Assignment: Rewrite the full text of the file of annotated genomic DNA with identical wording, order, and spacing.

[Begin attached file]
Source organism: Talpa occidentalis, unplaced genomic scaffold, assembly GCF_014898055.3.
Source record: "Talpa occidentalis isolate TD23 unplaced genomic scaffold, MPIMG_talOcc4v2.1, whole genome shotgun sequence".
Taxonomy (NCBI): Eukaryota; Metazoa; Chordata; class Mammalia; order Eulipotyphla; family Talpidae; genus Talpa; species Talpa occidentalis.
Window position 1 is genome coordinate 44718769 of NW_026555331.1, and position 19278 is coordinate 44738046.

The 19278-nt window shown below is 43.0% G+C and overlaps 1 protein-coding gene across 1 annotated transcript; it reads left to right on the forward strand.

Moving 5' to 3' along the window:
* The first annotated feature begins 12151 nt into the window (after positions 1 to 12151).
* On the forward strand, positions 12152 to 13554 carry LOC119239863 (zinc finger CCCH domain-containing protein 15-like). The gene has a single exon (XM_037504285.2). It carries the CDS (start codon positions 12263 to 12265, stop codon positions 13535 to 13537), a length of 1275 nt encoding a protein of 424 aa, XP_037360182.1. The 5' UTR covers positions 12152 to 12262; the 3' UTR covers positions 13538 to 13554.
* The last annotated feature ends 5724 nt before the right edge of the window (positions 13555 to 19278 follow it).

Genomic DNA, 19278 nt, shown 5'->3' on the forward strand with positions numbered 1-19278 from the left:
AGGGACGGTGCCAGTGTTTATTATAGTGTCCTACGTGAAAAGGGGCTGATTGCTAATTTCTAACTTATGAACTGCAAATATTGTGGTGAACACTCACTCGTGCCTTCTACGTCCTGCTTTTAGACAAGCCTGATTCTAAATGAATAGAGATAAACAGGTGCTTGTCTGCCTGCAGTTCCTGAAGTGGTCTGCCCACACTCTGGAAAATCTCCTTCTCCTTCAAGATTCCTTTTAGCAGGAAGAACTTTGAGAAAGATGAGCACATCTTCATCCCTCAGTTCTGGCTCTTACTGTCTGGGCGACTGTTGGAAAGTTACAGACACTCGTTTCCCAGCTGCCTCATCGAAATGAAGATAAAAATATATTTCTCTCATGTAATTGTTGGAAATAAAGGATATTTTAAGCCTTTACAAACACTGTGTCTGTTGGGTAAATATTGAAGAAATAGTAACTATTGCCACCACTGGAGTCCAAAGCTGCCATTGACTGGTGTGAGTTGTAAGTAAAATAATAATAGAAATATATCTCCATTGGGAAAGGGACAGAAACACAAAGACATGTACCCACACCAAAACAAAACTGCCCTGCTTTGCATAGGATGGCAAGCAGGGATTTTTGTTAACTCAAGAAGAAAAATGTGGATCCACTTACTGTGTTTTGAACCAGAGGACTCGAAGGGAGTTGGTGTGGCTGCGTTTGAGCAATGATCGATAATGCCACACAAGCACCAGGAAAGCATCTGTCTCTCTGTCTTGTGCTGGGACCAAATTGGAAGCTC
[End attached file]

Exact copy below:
Source organism: Talpa occidentalis, unplaced genomic scaffold, assembly GCF_014898055.3.
Source record: "Talpa occidentalis isolate TD23 unplaced genomic scaffold, MPIMG_talOcc4v2.1, whole genome shotgun sequence".
Taxonomy (NCBI): Eukaryota; Metazoa; Chordata; class Mammalia; order Eulipotyphla; family Talpidae; genus Talpa; species Talpa occidentalis.
Window position 1 is genome coordinate 44718769 of NW_026555331.1, and position 19278 is coordinate 44738046.

The 19278-nt window shown below is 43.0% G+C and overlaps 1 protein-coding gene across 1 annotated transcript; it reads left to right on the forward strand.

Moving 5' to 3' along the window:
* The first annotated feature begins 12151 nt into the window (after positions 1 to 12151).
* On the forward strand, positions 12152 to 13554 carry LOC119239863 (zinc finger CCCH domain-containing protein 15-like). The gene has a single exon (XM_037504285.2). It carries the CDS (start codon positions 12263 to 12265, stop codon positions 13535 to 13537), a length of 1275 nt encoding a protein of 424 aa, XP_037360182.1. The 5' UTR covers positions 12152 to 12262; the 3' UTR covers positions 13538 to 13554.
* The last annotated feature ends 5724 nt before the right edge of the window (positions 13555 to 19278 follow it).

Genomic DNA, 19278 nt, shown 5'->3' on the forward strand with positions numbered 1-19278 from the left:
AGGGACGGTGCCAGTGTTTATTATAGTGTCCTACGTGAAAAGGGGCTGATTGCTAATTTCTAACTTATGAACTGCAAATATTGTGGTGAACACTCACTCGTGCCTTCTACGTCCTGCTTTTAGACAAGCCTGATTCTAAATGAATAGAGATAAACAGGTGCTTGTCTGCCTGCAGTTCCTGAAGTGGTCTGCCCACACTCTGGAAAATCTCCTTCTCCTTCAAGATTCCTTTTAGCAGGAAGAACTTTGAGAAAGATGAGCACATCTTCATCCCTCAGTTCTGGCTCTTACTGTCTGGGCGACTGTTGGAAAGTTACAGACACTCGTTTCCCAGCTGCCTCATCGAAATGAAGATAAAAATATATTTCTCTCATGTAATTGTTGGAAATAAAGGATATTTTAAGCCTTTACAAACACTGTGTCTGTTGGGTAAATATTGAAGAAATAGTAACTATTGCCACCACTGGAGTCCAAAGCTGCCATTGACTGGTGTGAGTTGTAAGTAAAATAATAATAGAAATATATCTCCATTGGGAAAGGGACAGAAACACAAAGACATGTACCCACACCAAAACAAAACTGCCCTGCTTTGCATAGGATGGCAAGCAGGGATTTTTGTTAACTCAAGAAGAAAAATGTGGATCCACTTACTGTGTTTTGAACCAGAGGACTCGAAGGGAGTTGGTGTGGCTGCGTTTGAGCAATGATCGATAATGCCACACAAGCACCAGGAAAGCATCTGTCTCTCTGTCTTGTGCTGGGACCAAATTGGAAGCTC